Article Abstract

Challenges in addressing the knowledge gap on endomyocardial fibrosis through community-based studies

Authors: Jenisse Mbanze, Basilio Cumbane, Rolando Jive, Ana Mocumbi

Abstract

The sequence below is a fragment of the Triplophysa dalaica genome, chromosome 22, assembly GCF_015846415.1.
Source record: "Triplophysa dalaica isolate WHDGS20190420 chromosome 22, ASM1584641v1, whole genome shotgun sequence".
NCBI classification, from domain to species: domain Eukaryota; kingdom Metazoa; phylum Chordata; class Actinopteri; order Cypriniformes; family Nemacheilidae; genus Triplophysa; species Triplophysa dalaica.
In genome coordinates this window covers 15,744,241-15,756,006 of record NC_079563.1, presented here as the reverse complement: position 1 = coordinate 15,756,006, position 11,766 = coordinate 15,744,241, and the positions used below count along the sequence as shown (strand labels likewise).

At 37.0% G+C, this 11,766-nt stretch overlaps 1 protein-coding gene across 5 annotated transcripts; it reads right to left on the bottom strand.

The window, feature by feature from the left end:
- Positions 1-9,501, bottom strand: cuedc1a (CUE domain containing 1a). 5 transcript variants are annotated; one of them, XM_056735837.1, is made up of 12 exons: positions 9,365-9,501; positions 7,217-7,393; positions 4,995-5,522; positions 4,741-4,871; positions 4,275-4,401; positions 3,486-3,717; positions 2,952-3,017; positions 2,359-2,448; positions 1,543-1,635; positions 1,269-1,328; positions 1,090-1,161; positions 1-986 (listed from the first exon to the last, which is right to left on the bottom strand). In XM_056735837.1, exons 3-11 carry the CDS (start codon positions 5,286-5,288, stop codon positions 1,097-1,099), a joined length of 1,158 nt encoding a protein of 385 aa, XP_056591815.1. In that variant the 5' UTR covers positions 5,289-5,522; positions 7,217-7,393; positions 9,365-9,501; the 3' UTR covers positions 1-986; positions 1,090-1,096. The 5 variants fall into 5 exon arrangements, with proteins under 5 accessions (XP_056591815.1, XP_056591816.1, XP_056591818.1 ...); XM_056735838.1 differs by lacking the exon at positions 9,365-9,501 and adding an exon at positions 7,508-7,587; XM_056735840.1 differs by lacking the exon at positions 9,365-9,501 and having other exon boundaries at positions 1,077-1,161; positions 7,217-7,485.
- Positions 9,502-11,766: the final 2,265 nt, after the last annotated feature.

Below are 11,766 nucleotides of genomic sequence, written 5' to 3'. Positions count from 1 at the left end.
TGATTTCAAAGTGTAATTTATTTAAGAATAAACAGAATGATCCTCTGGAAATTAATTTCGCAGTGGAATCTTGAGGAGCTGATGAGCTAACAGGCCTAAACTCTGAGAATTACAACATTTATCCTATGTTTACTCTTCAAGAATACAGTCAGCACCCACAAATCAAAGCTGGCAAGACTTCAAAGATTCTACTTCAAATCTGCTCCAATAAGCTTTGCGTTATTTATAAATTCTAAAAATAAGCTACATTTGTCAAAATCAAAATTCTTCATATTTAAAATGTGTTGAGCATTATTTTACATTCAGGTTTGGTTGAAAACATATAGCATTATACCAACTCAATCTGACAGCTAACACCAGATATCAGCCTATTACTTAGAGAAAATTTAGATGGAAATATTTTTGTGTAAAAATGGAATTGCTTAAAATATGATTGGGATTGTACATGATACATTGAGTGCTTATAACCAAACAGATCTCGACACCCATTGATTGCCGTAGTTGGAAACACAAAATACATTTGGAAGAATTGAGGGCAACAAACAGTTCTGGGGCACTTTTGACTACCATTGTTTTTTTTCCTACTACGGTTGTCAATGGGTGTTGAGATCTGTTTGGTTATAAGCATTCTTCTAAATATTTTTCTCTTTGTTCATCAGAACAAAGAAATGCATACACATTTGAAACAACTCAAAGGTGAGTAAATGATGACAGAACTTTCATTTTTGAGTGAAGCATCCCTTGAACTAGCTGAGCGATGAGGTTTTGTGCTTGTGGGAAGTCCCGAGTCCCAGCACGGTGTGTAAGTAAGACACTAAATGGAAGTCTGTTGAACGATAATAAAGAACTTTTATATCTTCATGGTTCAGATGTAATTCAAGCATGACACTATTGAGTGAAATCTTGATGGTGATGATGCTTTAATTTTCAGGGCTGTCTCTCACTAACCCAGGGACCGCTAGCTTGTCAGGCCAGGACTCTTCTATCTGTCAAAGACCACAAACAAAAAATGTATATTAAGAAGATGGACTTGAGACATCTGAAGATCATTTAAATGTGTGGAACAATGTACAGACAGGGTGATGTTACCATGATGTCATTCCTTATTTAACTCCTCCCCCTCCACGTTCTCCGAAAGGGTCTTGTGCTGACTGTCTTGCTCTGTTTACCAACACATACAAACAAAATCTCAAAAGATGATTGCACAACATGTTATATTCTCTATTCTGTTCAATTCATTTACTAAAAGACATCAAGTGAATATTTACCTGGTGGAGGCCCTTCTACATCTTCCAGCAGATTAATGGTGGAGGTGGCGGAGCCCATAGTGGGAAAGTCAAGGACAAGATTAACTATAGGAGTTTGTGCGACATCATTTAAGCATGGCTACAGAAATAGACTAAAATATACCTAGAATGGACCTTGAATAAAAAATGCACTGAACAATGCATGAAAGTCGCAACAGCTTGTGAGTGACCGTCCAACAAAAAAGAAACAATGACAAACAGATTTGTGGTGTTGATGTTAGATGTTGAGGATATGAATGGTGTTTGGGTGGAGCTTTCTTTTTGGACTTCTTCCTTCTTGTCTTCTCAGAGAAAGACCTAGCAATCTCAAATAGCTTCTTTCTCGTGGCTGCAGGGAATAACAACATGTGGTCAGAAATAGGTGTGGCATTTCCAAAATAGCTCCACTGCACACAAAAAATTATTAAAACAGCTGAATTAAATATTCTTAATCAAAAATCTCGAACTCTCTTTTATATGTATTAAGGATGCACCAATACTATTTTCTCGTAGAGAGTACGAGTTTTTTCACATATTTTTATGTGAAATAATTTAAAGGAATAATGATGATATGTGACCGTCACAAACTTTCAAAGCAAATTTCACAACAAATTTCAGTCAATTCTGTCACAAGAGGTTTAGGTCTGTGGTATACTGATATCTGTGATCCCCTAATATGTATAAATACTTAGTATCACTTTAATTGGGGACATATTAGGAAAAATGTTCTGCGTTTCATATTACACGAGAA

Endomyocardial fibrosis (EMF) is a poverty-related disease of unknown origin that afflicts predominantly young people of certain rural areas in low-income countries and can be used to expose global disparities in cardiovascular research. Despite affecting predominantly young people and causing high morbidity and mortality, efforts to understand its mechanisms and natural history have been hampered by the incapacity to detect the early stages of the disease in endemic areas. Dietary, environmental and infectious factors seem to combine in susceptible individuals to give rise to an inflammatory process that leads to endomyocardial damage and scar formation. Lack of awareness by health professionals and low access to health care determine late diagnosis, when complications such as chronic heart failure, thromboembolism and arrhythmia are already present. Open-heart surgery to detach the endocardial fibrous tissue and repair the atrioventricular valve, remains the last resource to prolong patients’ survival. Community-based research is therefore needed to understand the epidemiology of EMF, detect early disease, uncover its pathogenesis and explore new therapeutic targets. Our research has shown that echocardiographic screening using standard criteria adds sensitivity and precision to the diagnosis, particularly in asymptomatic disease, providing an opportunity for longitudinal community-based research. However, researchers face major constraints in rural settings where EMF is endemic, including socioeconomic, cultural, geographical and administrative barriers. In presenting our experience we aim to describe the challenges and discuss the lessons learned while implementing community-based research in a highly endemic area in southern Mozambique, one of the poorest countries in the world. Additionally, we discuss how recent advances in medicine—such as use of point-of-care diagnostics, heart failure biomarkers and new imaging techniques—may open new possibilities for high quality research through collaborative partnerships and regional initiatives.

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